‘Housing associations as a whole have great recruitment and selection practices,’ says Ms Giles. ‘They tend to look for people with the right competencies and attitudes, rather than people who may have the skills but are awful to work with.’
So what are the competencies employers are looking for these days? ‘I want somebody driven by a social purpose. That has to be the Blackpool in the stick of rock - running all the way through,’ says Tony Williams, group director of organisational development at Orbit Housing Group. ‘But - and it’s a big but - whereas in the past that has almost been a pass into the social housing sector, in the future we have to have a balance between that and a whole set of competencies around delivering results, around performance management and transformation [of the housing sector].’
Tom Leon-Grimes is 16 years old and already forging a career in housing. He’s a housing management apprentice at Orbit Heart of England, in its Stratford-Upon-Avon office, having opted for learning on-the-job, rather than pursuing a more academic route. ‘I had the option to do A-levels but it wasn’t for me,’ he explains.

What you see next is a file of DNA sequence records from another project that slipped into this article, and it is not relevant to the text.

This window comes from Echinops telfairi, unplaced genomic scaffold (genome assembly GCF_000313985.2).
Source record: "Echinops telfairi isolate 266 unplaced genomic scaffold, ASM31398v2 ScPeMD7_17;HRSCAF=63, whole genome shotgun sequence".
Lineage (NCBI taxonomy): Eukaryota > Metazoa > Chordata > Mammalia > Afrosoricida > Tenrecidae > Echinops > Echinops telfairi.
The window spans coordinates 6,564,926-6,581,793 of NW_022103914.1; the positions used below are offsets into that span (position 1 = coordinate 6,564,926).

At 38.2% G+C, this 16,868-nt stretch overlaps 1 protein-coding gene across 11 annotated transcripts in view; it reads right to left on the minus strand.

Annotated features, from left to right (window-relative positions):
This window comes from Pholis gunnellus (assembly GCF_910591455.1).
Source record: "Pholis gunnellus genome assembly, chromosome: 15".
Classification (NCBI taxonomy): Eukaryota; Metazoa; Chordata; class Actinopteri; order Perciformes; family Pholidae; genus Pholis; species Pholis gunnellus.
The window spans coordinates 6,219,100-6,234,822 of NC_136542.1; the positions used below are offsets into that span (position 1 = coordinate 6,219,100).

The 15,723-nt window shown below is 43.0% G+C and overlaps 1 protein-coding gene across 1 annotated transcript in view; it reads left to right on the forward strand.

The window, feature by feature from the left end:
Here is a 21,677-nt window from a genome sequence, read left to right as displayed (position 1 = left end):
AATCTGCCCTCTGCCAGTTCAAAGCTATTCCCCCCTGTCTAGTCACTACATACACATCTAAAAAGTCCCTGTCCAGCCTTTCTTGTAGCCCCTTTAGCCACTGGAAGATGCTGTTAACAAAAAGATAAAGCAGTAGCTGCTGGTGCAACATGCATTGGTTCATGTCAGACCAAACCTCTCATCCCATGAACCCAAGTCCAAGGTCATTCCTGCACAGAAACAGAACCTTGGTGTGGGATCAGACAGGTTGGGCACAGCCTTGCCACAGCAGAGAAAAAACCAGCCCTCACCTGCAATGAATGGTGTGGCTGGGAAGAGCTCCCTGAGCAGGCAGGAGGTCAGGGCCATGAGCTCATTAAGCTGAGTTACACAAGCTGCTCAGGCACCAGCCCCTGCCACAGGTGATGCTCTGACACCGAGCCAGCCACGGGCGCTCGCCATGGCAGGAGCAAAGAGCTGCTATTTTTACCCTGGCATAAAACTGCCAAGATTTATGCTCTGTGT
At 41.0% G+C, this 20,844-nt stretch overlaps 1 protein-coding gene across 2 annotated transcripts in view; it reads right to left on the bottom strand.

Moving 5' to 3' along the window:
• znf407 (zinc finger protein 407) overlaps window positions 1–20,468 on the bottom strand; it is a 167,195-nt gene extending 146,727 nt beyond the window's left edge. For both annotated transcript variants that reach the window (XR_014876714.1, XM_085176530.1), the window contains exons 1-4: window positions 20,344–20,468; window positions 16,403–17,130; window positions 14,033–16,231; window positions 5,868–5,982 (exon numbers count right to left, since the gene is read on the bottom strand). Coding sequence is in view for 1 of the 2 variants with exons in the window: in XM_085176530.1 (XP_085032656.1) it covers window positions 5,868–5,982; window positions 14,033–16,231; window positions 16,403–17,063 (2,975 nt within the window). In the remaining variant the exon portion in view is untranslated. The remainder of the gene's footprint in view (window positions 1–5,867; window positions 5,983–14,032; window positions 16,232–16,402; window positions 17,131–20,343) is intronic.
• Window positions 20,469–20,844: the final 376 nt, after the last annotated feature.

‘This apprenticeship will give me NVQ qualifications in housing. I didn’t have any experience in housing, so they have trained me up the way they want to run their business.’
Mr Leon-Grimes and other housing professionals of the future will have to be far more commercially minded, says Mr Williams. To deliver on providers’ social purpose will mean creating efficiencies, reducing costs to permit spending elsewhere.
‘We want a great attitude and interpersonal skills,’ states Mr Leggett. ‘What gets you out of bed in the morning?’